“In other words, I’m suggesting that a Christian view of human beings move beyond a pessimistic anthropology (though never, ever denying human sin and pathology) to a hermeneutic of love, rooted in God’s Trinitarian periochoretic love.”

    I’d like to see this explored within an upcoming post, because as a summary it could seem quite jarring. The phrase “hermeneutic of love” needs a firm grounding.
    Maybe in the extention of Jesus for our sin as part of God’s covering over our sin(transgression/misplaced love), and how much more perfect/pure/holy/merciful/just God’s love is towards us who love in an unholy manner. This would convey the “possitivity” of God’s action while not negating and explaining in context the a/effects of our sin.

    I’m interested, and looking forward to the continuation.

  4. Allow me to push back just a little bit, with the understanding that I will agree with probably everything that you say in this series. Can we assert the primacy of one of God’s attributes over and above the others, as if there is one thing that God is centrally, out of which flow all the other attributes?

    I ask this because of John Frame’s assertion that each of God’s attributes are a perspective on the whole of who he is. (You’ll have to forgive me not supplying an actual quote, I’m at home and his books are in the office.) Which is to say, is it just as appropriate to say that God is Wrath, God is Just, or God is hesed.

    I believe that you’ll agree with the above statement, but do I sense correctly that you will be positing not an ontological, but a relational theological anthropology? That is, in regards to the missio dei it would seem that all things flow out of God’s perichoretic love for himself and his desire to include all of humanity in that relationship of love, yet in regards to God’s being as itself it is difficult, or perhaps impossible, to say where one can begin.

    Your thoughts?

    1. Great Q Graham. You are a lot smarter than I am but I’ll take a stab at it. What if all of God’s attributes are ‘perspectives’ on love? 1 John 4:8?

      1. (Sorry for the length of delay in response…)

        Well, to begin, I will take issue with your statement that I am a lot smarter than you are. Rather, I am an insecure person ministering in a bywater church who, feeling like he has to prove himself, writes in fancy lingo. It’s a learned tongue, not my native language, used to project an image of who I think I should be for people to accept me. 😉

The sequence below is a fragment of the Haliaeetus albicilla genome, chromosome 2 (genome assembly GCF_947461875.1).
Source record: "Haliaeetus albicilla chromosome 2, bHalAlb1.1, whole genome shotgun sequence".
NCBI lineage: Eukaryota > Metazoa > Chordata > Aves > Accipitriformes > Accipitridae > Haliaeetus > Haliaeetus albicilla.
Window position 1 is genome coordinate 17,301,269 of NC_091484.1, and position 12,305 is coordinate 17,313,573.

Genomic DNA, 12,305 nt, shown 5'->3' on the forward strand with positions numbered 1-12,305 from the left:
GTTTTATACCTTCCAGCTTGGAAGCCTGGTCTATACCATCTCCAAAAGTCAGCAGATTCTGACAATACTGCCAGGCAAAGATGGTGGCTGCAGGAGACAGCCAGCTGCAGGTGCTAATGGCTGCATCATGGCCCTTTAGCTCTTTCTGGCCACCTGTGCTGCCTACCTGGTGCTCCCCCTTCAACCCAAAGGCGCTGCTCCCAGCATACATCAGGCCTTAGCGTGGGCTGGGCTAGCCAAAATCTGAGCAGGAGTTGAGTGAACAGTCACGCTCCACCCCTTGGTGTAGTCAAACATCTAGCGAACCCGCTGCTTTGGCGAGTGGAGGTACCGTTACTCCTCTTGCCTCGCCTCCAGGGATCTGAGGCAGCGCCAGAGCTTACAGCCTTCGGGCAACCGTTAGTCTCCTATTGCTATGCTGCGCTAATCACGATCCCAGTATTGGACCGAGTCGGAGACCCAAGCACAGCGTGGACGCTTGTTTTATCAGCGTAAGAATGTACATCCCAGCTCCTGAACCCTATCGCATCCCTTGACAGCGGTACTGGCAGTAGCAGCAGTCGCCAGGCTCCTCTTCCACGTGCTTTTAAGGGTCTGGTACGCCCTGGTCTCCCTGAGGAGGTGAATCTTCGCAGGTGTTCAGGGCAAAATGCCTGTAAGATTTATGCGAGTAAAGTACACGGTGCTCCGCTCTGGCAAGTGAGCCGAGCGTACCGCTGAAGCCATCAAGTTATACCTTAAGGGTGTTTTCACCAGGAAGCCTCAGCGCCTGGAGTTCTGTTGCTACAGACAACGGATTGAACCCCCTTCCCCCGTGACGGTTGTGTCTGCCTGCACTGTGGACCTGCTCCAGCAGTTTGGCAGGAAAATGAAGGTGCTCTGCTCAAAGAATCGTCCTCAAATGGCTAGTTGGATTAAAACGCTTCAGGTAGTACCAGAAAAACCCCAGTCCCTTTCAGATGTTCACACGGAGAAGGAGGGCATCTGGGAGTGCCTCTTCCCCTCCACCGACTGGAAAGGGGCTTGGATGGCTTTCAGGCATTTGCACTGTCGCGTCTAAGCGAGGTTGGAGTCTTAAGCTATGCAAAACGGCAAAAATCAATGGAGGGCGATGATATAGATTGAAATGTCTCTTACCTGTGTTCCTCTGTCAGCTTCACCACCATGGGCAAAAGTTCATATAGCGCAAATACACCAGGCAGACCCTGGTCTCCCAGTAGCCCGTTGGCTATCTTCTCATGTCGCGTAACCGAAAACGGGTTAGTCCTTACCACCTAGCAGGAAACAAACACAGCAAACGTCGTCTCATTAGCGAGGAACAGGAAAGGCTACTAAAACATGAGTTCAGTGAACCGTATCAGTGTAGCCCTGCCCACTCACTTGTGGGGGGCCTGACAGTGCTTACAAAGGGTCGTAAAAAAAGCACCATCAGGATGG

You, my friend, are a genius.

        The thought of all of God’s attributes being perspectives on love is compelling. But I hesitate to move the focus of the ‘perspectives’ off of God’s being in itself. Now if you mean to say that God’s being in itself is love, then I’d be more apt to agree with you conceptually. Yet, I’m hesitant to attribute one attribute to the core of God’s being, because that would mean that love is no longer an attribute, rather it is the essence. Is that what you are saying?

        The difficult thing is that the response to my objection will then be that I am making being-in-itself God’s essence. This is especially complicated by the philosophical work surrounding *dasein* and *éntre-en sol*. (I make no claim to understand any of those concepts, just that when writing the previous paragraph the phrase ‘being-in-itself’ sounded a lot like Dr. McKenzie so I looked it up.)

        Anyway, I guess this is all to say that I’m reluctant to place one attribute above the others in a absolute heirarchical manner. I’m all for talking about the preeminance of love as a perspective, but it seems a bit reductionistic to say that it *is* what God is more than other things.

  5. Hey Chuck! I’m prone to agree with you on this. It seems that the tendency of Christians for at least a few generations has been to focus *only* on our sinful nature, forgetting that we were Image Bearer’s FIRST. In another post, I think you called it “Original Glory” or something like that, before “Original Sin”. One of the most refreshing things for me when I came to RTS was that the dignity & depravity of humans were always held in proper tension with one another.
    All that to say – Powlison’s view seems to reflect the tendency to over-focus on our depravity, to the exclusion of our dignity.